Neurosyphilis is a slow progressive, destructive infection of the brain and spinal cord caused by the spirochete T. pallidum. Its incidence has declined markedly since the introduction of penicillin therapy. It can occur at any stage of syphilis, although symptomatic early neurosyphilis is a rare manifestation.
Early diagnosis of neurosyphilis and appropriate antibiotic treatment make notable clinical improvement. However, the clinical diagnosis of neurosyphilis is often difficult because most patients are asymptomatic or present with non-specific symptoms such as memory disturbance or seizures.
Presentations range from asymptomatic neurosyphilis to meningitis and general paresis. Acute syphilitic meningitis (6% of syphilis patients) is typically the earliest manifestation of neurosyphilis. It is often associated with cranial nerve palsies, fever, headache, meningismus, and may even have signs of cortical involvement. Meningovascular syphilis (up to 12% of patients) can present at endarteritis, causing infarction clinically similar to a stroke. Tabes dorsalis, the disease of the posterior columns of spinal cord occurs more than 20 years after initial infection. Now exceedingly rare, it often coexists with general paresis. This typically manifests as an abnormal gait, paresthesias, lightning pains of extremities, loss of proprioception on exam, and a positive Romberg. The famous Argyll-Robertson pupils may be seen with Tabes Dorsalis or with general paresis. Notably, the psychiatric manifestations of neurosyphilis have garnered significant interest, historically. Syphilitic infection of the meninges and cortex causes personality changes, paranoia, emotional lability, eventually progressing to memory loss and dementia.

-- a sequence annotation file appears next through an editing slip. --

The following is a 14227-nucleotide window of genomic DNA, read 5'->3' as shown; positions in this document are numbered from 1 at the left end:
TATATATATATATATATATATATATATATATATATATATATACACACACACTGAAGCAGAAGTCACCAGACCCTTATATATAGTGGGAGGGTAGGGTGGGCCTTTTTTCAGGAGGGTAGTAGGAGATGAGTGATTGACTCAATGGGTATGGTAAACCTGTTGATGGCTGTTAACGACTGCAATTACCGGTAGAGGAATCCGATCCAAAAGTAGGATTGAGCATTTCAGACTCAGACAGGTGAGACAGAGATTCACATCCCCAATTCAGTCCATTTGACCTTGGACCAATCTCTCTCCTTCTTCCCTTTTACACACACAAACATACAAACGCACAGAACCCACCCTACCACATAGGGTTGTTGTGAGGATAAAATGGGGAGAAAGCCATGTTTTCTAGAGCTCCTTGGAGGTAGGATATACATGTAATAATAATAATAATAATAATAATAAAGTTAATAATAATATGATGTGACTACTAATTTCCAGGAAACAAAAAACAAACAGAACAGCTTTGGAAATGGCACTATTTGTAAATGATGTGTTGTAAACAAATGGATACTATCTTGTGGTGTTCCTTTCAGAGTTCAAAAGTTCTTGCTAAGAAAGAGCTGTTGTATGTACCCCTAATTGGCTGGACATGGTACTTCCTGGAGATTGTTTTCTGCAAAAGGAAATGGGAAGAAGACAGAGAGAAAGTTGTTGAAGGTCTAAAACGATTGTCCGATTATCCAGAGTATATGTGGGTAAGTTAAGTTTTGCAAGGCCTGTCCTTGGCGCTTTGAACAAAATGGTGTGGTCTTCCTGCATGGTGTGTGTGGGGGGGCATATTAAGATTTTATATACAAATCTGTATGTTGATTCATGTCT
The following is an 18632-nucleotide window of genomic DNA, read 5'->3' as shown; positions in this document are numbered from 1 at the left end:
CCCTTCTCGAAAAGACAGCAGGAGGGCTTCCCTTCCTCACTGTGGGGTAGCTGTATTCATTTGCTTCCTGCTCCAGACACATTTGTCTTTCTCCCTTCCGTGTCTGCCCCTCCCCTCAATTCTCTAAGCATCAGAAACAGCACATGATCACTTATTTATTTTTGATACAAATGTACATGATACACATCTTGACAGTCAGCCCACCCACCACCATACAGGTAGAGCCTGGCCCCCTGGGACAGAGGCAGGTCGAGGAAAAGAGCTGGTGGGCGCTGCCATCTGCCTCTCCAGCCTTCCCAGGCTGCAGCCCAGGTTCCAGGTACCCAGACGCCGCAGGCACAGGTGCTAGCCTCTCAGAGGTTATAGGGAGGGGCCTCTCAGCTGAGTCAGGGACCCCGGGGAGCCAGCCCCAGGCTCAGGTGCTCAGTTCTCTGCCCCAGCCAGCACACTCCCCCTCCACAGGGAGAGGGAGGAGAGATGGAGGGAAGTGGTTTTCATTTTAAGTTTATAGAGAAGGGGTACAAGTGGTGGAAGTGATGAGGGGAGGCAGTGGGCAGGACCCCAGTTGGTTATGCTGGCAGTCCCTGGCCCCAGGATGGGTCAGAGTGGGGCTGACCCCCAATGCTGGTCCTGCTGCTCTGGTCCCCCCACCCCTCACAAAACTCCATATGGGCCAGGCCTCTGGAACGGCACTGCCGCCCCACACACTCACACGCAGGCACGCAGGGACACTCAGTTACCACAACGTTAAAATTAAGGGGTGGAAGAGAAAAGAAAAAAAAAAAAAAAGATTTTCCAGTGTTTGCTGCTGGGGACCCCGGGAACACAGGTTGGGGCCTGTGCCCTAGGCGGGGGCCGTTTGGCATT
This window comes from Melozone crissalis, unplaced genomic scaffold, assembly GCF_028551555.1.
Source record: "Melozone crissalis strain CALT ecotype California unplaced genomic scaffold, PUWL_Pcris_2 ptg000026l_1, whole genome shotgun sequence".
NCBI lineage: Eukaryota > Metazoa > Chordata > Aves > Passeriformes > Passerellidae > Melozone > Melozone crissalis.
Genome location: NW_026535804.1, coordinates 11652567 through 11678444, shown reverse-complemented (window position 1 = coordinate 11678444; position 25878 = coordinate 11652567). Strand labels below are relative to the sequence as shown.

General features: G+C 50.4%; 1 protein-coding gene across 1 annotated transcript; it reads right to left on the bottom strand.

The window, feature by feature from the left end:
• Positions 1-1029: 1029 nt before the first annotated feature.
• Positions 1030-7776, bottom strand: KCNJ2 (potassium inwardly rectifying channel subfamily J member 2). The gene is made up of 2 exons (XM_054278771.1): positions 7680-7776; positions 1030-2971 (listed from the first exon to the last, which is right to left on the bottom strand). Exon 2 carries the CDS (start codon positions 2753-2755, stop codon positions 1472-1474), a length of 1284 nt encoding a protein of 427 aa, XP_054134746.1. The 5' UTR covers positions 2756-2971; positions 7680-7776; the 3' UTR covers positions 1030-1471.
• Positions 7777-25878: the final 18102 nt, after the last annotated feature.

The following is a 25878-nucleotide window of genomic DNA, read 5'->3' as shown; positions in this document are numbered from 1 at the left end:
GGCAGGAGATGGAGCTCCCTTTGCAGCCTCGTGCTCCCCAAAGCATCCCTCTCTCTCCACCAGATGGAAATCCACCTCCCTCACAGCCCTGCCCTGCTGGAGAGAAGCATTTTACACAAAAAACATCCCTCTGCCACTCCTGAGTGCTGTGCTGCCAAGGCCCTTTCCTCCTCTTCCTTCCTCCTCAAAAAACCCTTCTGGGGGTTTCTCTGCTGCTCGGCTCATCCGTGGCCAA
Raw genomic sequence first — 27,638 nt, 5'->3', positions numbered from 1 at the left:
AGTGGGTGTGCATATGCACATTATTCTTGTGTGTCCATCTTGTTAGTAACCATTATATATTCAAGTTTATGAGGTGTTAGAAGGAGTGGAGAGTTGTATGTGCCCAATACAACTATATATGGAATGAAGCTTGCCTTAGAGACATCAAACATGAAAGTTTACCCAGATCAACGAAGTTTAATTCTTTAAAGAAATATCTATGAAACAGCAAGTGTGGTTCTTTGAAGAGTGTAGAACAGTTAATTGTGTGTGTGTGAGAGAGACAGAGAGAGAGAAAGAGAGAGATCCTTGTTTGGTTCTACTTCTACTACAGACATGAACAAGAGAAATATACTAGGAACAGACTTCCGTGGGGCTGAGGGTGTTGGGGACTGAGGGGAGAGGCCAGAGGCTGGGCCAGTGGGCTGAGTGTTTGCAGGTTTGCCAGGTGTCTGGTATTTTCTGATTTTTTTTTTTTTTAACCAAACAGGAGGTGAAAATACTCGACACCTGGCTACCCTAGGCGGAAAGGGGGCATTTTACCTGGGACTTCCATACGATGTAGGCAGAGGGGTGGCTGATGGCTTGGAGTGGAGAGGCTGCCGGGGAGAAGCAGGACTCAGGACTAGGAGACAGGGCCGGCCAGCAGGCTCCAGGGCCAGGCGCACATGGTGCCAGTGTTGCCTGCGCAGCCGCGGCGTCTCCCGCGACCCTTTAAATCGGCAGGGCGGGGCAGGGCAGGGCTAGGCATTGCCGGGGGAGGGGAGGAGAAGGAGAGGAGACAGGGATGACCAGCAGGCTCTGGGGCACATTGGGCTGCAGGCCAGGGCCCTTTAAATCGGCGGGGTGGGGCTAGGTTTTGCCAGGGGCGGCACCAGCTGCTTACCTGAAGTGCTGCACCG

CSF examination is recommended in all patients with untreated syphilis of unknown duration or of duration greater than one year. The diagnosis of neurosyphilis is based on a CSF WBC count of 20 cells/μL or greater, and/or a reactive CSF Venereal Disease Research Laboratory (VDRL) test, and/or a positive CSF intra-thecal T. pallidum antibody index. Other CSF abnormalities include elevated protein levels and pleocytosis, which are found in up to 70 percent of patients. In addition, the CSF VDRL result is reactive. Some experts advise lumbar puncture in patients with secondary and early latent syphilis. This is because standard penicillin G benzathine therapy for early syphilis does not achieve treponemicidal levels in the CSF.
The recommended regimen is 14 days of aqueous benzylpenicillin IV, administered daily in doses of 2–4 million IU, every 4 hours. If IV therapy is unavailable or not well suited to the individual situation, an alternative regimen is to use procaine benzylpenicillin, 1.2 million IU by IM injection, once daily, and probenecid, 500 mg orally, 4 times daily, both for 10–14 days. Outpatient compliance must be certain (i.e. consider OPAT clinic!).
For penicillin-allergic, non-pregnant patients, we can use doxycycline 200 mg PO twice daily for 30 days, OR tetracycline 500 mg PO 4x daily for 30 days. These alternatives to penicillin have not been evaluated in systematic studies.
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